Penn Medicine Neuroscience Center: Neuro-oncology Program
 
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Brain and Spinal Cord Tumors


Diagnosis
The brain and spinal cord make up the central nervous system (CNS). The CNS controls all body functions such as breathing, blood pressure, movement, balance, coordination and thinking. Tumors that affect the CNS can be benign (non-cancerous) or malignant (cancerous). Benign CNS tumors are usually slow growing and rarely spread to other areas of the body. Surgery alone may be effective for some benign CNS tumors. However, even benign tumors may be life-threatening if they are growing in a vital area of the brain or spinal cord.

Malignant tumors of the brain or spinal cord are classified by grade. The grade of a tumor means the degree to which its cells are different from normal cells, their tendency to spread and their rate of growth. The grade of a tumor is determined by a neuropathologist, a doctor who specializes in the microscopic evaluation of diseases of the nervous system. For some tumors a genetic analysis of the tumor tissue is performed and this information can impact on the treatment recommendations.

Gliomas or glial tumors (also called astrocytomas or oligodendrogliomas) are the most common type of brain and spinal cord tumor. Astrocytomas that are grade I or II are known as low-grade astrocytomas. These tumors tend to grow slowly. Grade III astrocytomas are also called anaplastic astrocytomas. Their cells divide rapidly and invade nearby CNS tissue. The most malignant and aggressive astrocytomas are grade IV or glioblastoma multiforme. These tumors grow very quickly, their cells look abnormal under the microscope and they often spread widely in the brain. There are two types of oligodendrogliomas. Low-grade oligodendrogliomas tend to be slow growing and are often sensitive to chemotherapy while anaplastic oligodendrogliomas are faster growing and need more aggressive therapy.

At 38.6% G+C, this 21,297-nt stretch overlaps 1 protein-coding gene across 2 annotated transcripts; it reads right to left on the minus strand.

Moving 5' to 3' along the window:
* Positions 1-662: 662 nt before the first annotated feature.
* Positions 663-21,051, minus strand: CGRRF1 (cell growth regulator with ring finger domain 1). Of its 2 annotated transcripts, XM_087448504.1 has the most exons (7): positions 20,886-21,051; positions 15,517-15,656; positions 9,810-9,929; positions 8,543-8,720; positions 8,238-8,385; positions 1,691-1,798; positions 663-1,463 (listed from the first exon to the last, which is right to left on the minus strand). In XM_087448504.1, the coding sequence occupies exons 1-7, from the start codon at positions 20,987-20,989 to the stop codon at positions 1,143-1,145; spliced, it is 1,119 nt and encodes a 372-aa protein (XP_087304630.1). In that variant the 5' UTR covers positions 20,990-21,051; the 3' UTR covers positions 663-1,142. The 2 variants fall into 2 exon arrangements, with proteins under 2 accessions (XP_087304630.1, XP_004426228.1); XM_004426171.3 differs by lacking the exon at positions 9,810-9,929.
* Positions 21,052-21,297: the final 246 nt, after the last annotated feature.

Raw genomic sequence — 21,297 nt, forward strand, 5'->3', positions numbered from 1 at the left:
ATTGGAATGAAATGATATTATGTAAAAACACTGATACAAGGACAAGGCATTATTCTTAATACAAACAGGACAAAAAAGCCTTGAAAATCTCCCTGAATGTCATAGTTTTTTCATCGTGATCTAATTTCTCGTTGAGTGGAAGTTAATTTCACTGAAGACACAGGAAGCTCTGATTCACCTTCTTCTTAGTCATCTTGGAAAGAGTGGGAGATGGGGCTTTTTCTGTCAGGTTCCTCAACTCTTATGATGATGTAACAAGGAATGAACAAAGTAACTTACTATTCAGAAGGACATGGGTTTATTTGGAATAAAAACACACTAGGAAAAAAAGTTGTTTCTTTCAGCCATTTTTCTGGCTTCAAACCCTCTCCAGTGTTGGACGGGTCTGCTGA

Interdisciplinary Neuro-oncology Tumor Board
Precise diagnosis of the type and progression of the tumor is crucial to the successful treatment of nervous system tumors. The interdisciplinary neuro-oncology tumor board consists of all the doctors and health care professionals needed to accurately diagnose your particular condition and oversee your care. The entire team meets during a weekly conference. At that time, they review their findings from your clinic visit as well as any medical documents you have provided such as magnetic resonance imaging (MRI) or computerized tomography (CT) scans, pathology slides and medical reports. Your lead doctor will then discuss with you the team’s conclusions and recommendations.

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Treatment Options
The goal of any cancer treatment is to eliminate the cancer and prevent or reduce the chance of tumor regrowth in the future. Surgery, radiation therapy, and chemotherapy are used alone or in various combinations, depending upon the type of cancer as well as other factors, such as the grade of tumor and your medical condition. Your doctor will recommend the best combination of treatments for your condition and will discuss experimental treatments (clinical trials). The neuro-oncology team will assist in making the choice that’s right for you.

Neurosurgery
Surgery is the treatment of choice for some nervous system tumors that can be removed without causing major neurological problems. The goals of this kind of surgery, also called neurosurgery, are to:

  • Remove as much of the tumor as possible
  • To relieve the pressure on your brain from the tumor
  • Provide tissue to establish a precise diagnosis
  • Determine the extent of the tumor
  • Provide access for other treatments, such as radiation implants

Radiation Therapy
Radiation therapy is another effective treatment for brain tumors and other central nervous system cancers. Radiation therapy uses X-rays or other high-energy rays to destroy cancer cells and shrink tumors. Radiation therapy can be used alone, or in combination with other treatments, such as chemotherapy.

Penn’s Radiation Oncology Department is a national leader in the development for advanced treatment approaches. Our radiation oncologists are experts in cancer treatment and research, and have contributed significant advances to the field.

Chemotherapy
Chemotherapy uses medications to eliminate cancer cells. Because drugs travel through the bloodstream, they can kill cancer cells throughout the body or in separate areas of the brain. Chemotherapy can be given orally or through a needle in the vein.

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